VETERANS of the famous Upper Clyde Shipyards work-in of the early 1970s have declared support for independence.
Seven stalwarts of the protest, which was led by the late Jimmy Reid, have written an open letter to shipyard workers and firms urging them to vote Yes.
There are concerns that independence could cost 16,000 shipbuilding jobs as crucial orders from the Royal Navy disappear, because the UK government says it will not build warships in a foreign country.
The UCS dispute attracted worldwide attention when workers effectively took over the running of five shipyards and eventually forced a government climbdown.
Work-in co-ordinating committee member Jimmy Coughley is among the signatories of the letter to all of Scotland’s shipyard workers.
He said: “The industry deserves more than being tied to BAE systems that will only build ships of war. When we have power to direct our industries as we did in the UCS, the shipyards on the Clyde will have a more fulfilling future.”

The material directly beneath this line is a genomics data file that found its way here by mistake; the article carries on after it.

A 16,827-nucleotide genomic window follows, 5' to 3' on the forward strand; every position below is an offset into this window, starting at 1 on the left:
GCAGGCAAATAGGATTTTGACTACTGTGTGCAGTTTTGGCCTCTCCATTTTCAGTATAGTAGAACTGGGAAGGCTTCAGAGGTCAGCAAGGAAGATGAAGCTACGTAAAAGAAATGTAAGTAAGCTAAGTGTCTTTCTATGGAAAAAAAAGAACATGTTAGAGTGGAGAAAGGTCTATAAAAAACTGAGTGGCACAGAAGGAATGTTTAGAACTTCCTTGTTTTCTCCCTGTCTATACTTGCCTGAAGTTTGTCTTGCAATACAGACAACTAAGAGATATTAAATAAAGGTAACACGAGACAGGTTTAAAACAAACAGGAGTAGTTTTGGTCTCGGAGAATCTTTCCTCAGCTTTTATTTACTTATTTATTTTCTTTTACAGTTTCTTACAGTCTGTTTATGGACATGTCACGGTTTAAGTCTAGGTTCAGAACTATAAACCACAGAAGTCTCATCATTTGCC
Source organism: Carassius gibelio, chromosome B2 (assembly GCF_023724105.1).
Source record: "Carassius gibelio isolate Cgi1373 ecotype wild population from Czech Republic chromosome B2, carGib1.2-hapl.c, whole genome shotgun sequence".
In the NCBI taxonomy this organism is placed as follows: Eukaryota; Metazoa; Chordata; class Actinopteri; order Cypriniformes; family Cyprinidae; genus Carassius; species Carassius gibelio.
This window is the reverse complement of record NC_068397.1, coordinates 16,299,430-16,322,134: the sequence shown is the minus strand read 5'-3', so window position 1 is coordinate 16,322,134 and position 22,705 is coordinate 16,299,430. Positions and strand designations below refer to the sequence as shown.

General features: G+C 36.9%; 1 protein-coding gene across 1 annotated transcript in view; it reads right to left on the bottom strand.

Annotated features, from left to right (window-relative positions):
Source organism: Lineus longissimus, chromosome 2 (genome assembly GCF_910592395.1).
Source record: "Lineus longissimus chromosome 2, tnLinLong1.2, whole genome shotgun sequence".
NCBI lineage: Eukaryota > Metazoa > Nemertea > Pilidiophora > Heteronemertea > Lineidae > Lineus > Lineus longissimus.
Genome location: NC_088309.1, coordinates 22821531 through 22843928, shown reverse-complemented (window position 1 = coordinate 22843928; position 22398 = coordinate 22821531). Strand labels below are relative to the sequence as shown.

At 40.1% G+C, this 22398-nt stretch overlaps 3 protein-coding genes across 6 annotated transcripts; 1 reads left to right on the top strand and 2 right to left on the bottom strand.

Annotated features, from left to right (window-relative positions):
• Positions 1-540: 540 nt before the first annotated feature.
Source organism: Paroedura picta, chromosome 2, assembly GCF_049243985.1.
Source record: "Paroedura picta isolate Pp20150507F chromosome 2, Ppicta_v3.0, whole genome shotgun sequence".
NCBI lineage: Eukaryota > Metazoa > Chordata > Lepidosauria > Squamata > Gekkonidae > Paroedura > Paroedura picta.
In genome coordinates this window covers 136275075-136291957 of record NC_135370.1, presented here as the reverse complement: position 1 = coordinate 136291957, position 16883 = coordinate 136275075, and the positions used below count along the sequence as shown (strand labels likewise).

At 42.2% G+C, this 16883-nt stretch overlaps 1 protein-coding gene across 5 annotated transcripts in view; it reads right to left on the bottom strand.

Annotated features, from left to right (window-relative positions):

Davie Torrance, another member of the co-ordinating committee said: “When we were in the UCS, there were four yards building world-class ships. Now, after years of decline, a Yes vote is about giving the yards a new start and a healthy future, and bringing the powers to do it from London to Scotland.”
The Ministry of Defence has said contracts worth billions of pounds to build the next generation of Royal Navy frigates will not be awarded until after the referendum.
Ministers have indicated that these will be built on the Clyde, but it is feared the work will be moved if there is a Yes vote.